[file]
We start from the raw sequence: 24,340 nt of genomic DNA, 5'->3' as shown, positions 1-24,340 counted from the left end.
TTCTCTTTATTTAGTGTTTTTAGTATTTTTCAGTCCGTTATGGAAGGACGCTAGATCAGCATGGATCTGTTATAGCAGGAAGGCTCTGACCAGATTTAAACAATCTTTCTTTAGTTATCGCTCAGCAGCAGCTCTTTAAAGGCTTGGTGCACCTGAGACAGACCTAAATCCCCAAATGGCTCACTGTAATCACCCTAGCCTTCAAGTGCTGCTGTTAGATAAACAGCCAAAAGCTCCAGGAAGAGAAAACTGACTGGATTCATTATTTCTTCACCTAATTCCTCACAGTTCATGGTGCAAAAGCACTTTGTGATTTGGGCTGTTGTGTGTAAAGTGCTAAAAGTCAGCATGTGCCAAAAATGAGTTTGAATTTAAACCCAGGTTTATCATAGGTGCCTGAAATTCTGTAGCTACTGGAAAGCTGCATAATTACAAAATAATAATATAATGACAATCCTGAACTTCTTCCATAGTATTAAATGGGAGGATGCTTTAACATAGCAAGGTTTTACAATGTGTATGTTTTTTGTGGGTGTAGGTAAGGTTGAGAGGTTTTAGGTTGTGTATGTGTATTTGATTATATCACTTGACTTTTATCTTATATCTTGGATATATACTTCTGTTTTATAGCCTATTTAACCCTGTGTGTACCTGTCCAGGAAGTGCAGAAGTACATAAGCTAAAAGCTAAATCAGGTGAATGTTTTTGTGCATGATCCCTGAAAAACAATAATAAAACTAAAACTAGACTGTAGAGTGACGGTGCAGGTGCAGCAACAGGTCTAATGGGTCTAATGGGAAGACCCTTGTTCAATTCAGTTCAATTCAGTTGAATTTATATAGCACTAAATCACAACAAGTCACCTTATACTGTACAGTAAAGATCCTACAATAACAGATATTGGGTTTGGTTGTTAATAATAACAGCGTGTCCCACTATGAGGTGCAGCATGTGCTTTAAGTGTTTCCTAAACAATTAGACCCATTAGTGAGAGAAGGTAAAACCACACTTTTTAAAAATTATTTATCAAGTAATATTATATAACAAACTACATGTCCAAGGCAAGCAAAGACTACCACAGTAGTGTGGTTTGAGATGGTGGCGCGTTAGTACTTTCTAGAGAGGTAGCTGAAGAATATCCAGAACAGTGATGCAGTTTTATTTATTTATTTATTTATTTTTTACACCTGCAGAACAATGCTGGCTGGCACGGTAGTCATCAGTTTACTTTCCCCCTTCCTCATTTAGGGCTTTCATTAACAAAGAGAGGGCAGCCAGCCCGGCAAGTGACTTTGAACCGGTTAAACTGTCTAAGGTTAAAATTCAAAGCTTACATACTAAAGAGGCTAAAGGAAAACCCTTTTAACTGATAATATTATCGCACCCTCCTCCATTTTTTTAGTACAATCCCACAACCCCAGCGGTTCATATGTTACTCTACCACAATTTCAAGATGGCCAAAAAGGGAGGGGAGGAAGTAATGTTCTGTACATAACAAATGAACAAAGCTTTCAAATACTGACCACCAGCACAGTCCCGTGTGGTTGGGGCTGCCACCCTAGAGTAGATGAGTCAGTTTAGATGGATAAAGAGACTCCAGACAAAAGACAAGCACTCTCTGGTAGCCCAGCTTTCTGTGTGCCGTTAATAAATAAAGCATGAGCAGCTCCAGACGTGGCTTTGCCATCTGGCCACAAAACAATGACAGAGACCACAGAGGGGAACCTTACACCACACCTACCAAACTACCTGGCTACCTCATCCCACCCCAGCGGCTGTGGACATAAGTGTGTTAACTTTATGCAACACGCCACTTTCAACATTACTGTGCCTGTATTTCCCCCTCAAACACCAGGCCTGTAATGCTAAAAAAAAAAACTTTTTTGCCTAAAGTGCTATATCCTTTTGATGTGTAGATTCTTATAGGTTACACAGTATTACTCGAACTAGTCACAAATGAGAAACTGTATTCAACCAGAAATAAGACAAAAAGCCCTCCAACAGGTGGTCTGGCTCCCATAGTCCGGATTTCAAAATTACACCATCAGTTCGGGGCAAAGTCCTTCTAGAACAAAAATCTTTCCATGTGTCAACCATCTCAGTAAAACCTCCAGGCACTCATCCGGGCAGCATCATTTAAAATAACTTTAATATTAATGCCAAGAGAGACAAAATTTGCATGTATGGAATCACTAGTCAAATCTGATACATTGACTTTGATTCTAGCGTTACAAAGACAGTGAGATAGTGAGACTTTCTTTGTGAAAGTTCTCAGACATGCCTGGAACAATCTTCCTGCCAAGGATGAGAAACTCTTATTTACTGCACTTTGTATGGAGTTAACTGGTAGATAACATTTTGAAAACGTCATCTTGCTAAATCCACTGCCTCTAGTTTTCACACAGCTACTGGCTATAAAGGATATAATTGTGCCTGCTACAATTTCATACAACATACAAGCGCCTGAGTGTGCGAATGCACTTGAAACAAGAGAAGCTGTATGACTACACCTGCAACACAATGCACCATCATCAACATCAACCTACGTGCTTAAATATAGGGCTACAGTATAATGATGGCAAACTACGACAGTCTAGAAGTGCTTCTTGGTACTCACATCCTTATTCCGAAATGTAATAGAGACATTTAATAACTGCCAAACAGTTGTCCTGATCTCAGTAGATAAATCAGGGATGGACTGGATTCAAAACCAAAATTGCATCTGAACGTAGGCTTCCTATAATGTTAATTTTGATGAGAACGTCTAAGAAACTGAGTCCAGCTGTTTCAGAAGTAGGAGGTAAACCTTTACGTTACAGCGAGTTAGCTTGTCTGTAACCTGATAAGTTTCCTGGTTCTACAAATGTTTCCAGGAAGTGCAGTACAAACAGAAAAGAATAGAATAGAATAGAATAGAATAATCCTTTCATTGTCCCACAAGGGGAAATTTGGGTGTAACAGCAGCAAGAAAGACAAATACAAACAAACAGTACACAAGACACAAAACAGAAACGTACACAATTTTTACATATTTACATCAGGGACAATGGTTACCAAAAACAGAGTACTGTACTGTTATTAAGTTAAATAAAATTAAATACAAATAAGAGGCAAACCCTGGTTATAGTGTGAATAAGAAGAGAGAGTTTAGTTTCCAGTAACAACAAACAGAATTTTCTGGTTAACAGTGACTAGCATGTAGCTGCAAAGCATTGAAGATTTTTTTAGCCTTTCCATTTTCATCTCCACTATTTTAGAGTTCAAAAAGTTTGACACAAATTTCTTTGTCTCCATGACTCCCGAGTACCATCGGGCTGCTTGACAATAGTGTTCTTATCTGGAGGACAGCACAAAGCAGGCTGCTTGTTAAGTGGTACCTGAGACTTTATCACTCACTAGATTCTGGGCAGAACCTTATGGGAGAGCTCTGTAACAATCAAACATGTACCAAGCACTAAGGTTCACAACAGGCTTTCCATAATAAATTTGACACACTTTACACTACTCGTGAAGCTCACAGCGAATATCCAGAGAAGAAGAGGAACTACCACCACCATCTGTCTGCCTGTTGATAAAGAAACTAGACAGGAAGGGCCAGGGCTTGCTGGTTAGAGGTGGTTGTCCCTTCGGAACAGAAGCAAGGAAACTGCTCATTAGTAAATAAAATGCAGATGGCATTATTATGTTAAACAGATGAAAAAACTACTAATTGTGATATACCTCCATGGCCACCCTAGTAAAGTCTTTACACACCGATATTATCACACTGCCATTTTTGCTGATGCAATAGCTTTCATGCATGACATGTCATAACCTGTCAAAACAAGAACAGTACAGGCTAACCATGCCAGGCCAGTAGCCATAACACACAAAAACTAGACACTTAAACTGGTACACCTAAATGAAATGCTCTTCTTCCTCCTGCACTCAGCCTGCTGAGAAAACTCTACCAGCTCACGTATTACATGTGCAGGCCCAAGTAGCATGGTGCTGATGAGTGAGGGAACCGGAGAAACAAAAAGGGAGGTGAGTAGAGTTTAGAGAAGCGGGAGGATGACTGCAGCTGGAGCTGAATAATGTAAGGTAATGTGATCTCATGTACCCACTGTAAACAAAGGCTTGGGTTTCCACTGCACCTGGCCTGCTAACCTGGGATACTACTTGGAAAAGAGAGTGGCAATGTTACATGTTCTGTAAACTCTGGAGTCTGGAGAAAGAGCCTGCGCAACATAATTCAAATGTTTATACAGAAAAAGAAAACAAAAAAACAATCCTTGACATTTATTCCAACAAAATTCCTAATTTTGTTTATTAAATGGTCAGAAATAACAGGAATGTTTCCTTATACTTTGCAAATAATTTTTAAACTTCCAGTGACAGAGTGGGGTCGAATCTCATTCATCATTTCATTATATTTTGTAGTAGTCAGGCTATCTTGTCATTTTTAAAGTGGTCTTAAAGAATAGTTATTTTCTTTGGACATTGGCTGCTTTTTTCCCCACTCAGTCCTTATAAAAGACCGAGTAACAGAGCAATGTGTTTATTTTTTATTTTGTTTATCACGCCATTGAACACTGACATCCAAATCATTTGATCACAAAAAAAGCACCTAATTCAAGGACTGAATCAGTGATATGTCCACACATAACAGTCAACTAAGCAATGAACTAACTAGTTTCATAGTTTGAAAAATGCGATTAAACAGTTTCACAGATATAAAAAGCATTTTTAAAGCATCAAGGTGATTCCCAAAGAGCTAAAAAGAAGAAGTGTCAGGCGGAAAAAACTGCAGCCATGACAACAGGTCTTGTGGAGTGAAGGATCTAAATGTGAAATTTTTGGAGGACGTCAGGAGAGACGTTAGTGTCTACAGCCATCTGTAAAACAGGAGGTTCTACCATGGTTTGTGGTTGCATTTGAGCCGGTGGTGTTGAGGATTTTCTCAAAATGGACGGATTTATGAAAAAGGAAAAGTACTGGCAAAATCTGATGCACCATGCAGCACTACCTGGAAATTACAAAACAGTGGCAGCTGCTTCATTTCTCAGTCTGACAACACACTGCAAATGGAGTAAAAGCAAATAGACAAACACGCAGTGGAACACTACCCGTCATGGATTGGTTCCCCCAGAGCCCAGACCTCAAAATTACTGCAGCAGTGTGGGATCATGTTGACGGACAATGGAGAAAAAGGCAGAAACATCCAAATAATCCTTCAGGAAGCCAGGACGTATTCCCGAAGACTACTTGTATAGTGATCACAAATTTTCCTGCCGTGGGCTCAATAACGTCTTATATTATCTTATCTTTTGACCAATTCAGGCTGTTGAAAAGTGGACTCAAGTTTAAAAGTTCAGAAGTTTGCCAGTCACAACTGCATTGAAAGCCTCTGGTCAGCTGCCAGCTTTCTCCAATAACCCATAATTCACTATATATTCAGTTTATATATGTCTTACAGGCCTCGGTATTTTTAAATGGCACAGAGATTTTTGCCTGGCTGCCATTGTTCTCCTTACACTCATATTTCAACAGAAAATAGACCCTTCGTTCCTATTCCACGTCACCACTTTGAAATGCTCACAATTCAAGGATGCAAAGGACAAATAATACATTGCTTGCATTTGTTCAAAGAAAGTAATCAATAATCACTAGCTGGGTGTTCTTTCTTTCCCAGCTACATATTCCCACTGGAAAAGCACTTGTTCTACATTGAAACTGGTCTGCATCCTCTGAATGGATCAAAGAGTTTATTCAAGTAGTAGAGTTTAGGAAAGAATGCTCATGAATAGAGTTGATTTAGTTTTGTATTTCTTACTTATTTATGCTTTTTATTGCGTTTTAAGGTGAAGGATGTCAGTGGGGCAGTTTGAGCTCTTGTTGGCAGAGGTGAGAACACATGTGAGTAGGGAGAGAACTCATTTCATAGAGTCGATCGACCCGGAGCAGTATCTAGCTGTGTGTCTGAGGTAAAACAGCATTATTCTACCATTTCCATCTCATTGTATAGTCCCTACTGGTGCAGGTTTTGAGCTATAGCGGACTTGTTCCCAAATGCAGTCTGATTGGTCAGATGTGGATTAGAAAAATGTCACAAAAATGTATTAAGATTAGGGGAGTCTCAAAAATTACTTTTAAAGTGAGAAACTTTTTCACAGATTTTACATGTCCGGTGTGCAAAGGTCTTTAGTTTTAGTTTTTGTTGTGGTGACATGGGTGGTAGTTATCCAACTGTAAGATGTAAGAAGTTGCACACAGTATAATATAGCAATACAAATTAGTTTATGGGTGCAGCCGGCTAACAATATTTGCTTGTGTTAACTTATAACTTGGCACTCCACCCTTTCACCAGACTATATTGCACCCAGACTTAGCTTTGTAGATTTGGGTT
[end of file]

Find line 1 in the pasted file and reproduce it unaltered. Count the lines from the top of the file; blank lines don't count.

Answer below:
We start from the raw sequence: 24,340 nt of genomic DNA, 5'->3' as shown, positions 1-24,340 counted from the left end.